We provide the market with information, which – up until then – was not available. The tool offers a more global vision of trade relations with Europe, by integrating all African zones and all African countries.

For this third edition, we worked on the 54 African countries, as well as on the 27 countries of the European Union and the United Kingdom. Our project also has the ambition of dealing with the nine African economic zones. We compare the situation among all zones and all countries.

That’s not all: It also becomes easier to compare the situation of African countries with that of European countries.

This work prepares Africa in the field of trade with Europe, for the post-Free Trade Agreement and the post-Cotonou periods.

Do your conclusions enable us to better understand each African zone?

Of course, that’s the objective! The third edition of the Guide enables us to compare six zones (North Africa, ECOWAS, CEMAC, COMESA, SADC, WAEMU). The three other zones – ECCAS, EAC and IGAD – are in the process of being added. They will be part of future editions.

A lot of zones and countries suffer in their trade relations with Europe. These countries import a lot of manufactured products but don’t offer similar products for sale in Europe because of a low level of industrialisation.

They all suffer from a chronically negative commercial balance to a phenomenal extent! This situation has an impact on Europe’s development policy, and makes it less efficient.

With our Guide, decision makers will have a better understanding of the situation, and will make appropriate decisions for indispensable changes. An entire group of African industrial sectors has an average dependency ratio of 78% on Europe, for instance the pharmaceutical industry. We have to reduce this dependence to less than 50%.

What are the chances of success of the AfCFTA according to your criteria? How do you see this articulation? What actions have to be taken in priority?

In the health sector – which is vital for each country – the trade dependence indicator rises to 99% for the entire African continent. This is a serious and dangerous situation! We can say that African people go to the pharmacy in Europe. The pharmaceutical market represents $10bn. No African country exports more than $100m of pharmaceutical products to the EU. This explains such a level of dependence.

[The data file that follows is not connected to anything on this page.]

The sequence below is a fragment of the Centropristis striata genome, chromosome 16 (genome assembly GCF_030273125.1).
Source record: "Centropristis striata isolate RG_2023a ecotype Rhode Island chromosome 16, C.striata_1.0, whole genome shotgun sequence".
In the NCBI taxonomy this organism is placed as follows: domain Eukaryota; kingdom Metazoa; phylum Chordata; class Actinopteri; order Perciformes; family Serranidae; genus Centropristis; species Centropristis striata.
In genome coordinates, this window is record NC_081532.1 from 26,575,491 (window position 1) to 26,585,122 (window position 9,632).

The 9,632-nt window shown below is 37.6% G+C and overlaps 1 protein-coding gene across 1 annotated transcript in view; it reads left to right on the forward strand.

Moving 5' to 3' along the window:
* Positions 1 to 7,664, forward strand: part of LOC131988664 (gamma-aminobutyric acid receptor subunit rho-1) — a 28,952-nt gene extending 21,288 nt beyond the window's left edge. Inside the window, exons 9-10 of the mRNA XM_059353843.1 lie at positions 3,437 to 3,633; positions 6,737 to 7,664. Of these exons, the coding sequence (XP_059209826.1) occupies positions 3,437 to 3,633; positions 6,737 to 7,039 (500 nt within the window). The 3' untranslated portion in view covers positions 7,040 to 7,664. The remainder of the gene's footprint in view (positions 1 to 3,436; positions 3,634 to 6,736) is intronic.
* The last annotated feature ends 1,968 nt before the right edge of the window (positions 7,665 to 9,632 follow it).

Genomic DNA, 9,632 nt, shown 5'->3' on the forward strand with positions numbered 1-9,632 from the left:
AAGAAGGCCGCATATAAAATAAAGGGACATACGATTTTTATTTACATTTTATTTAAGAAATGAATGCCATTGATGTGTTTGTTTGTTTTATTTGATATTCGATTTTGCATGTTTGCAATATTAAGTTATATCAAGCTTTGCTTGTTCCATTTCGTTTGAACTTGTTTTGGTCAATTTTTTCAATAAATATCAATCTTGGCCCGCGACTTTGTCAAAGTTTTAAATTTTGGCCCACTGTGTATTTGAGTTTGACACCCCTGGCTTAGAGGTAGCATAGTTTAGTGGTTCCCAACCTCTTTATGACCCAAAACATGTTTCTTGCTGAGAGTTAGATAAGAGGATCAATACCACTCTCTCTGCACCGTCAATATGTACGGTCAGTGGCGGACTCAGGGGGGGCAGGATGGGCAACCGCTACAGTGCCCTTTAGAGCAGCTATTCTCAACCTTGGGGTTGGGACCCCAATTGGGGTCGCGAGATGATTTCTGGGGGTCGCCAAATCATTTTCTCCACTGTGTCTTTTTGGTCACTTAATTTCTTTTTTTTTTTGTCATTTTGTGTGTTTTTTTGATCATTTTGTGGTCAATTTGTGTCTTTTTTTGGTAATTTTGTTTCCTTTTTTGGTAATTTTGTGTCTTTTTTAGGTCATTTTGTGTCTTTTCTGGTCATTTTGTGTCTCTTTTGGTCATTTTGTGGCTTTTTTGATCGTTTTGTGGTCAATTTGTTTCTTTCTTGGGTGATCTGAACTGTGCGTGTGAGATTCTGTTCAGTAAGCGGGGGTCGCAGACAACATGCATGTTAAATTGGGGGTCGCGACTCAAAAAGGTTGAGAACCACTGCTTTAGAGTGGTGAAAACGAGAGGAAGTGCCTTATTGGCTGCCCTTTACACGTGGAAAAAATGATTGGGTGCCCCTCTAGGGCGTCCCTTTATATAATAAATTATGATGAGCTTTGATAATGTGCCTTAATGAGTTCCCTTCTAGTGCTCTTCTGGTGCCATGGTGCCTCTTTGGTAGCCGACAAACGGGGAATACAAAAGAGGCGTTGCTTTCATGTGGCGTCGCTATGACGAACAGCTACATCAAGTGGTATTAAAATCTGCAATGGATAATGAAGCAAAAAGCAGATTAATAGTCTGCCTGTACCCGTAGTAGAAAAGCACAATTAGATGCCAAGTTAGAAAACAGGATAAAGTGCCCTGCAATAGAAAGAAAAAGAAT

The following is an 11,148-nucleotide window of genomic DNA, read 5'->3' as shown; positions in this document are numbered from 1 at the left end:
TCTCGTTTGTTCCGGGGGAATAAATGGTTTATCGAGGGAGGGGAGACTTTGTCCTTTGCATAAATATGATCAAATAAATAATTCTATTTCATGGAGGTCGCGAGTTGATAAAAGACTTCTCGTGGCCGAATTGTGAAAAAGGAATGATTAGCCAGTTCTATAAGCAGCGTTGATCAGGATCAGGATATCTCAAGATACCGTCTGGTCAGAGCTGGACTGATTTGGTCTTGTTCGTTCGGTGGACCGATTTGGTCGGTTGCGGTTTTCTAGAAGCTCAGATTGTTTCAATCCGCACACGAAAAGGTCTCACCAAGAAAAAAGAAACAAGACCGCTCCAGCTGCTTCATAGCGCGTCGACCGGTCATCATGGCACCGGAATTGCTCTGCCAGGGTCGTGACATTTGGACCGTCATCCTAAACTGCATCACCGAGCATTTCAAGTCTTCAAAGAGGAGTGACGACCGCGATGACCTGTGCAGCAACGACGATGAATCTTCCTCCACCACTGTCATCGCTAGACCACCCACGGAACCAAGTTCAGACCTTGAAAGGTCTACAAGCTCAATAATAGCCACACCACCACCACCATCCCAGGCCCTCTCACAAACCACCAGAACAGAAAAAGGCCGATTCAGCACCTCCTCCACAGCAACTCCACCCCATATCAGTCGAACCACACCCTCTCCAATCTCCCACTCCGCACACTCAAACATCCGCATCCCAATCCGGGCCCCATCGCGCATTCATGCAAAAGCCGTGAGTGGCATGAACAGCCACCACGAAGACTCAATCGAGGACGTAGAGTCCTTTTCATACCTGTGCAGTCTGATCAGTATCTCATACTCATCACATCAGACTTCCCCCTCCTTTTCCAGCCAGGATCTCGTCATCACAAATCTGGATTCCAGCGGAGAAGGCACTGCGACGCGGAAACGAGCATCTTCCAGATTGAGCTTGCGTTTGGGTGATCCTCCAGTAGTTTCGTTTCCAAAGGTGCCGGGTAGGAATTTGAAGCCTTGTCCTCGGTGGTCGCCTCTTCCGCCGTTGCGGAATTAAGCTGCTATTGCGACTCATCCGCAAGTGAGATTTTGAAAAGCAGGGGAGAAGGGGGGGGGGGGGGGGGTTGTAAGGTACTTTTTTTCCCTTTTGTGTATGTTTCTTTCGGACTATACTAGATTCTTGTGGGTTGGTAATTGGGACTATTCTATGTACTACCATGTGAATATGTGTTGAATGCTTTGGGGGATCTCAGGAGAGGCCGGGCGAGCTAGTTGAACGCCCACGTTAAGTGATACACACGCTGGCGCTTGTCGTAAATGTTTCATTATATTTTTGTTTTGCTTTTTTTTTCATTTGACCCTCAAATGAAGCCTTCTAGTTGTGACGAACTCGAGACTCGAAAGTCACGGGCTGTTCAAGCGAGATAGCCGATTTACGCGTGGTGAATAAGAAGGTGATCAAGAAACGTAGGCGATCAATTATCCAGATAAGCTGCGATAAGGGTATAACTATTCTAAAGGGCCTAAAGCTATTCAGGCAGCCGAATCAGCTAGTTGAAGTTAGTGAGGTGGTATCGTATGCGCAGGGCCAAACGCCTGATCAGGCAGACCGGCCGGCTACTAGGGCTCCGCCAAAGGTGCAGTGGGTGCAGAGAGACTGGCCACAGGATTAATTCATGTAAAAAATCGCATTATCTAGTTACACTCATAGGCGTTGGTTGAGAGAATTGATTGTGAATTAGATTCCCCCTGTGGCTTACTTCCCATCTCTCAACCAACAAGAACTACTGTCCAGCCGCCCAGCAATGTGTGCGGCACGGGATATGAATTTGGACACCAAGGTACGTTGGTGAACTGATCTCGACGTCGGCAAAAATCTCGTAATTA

At the present time, Africa does not have the required industrial capacity to satisfy its needs for the AfCFTA. A partnership with Europe is necessary for coproductions in essential sectors in order to reduce the trade dependence. It’s a long-term task!

We have to set up a plan to carry out work on a local basis. This is to struggle against poverty and to assure food security by using trade and the processing of agricultural products.

The new edition of the Guide proposes a pilot group of fourteen agricultural sectors as a model: citrus fruit, cocoa, cotton, cashew nuts, coffee, tea… It’s a question of providing concrete solutions to reduce migratory fluxes and for a better development policy.

What are the other priority sectors?

The African mechanical industry also has a dependency rate on the EU of over 90%. Certain specific sectors represent hope, such as tinned fish or meat, in which Africa’s trade dependency vis-a-vis Europe has become almost zero thanks to countries like Morocco, Mauritius, Seychelles, Ghana and Côte d’Ivoire.

The sector of oils (used for food or lotions) on the continental level has a dependence of approximately 30% due to countries like Tunisia, Morocco, Ghana, Côte d’Ivoire and South Africa.

For sugar, Mauritius, Eswatini and South Africa supply the European market, but the African market also has to be fed. This sector is also quite promising to reduce dependence vis-a-vis Europe.

What changes are brought on by the new ACP agreements? They appear to reproduce the same deforming prism of recent years.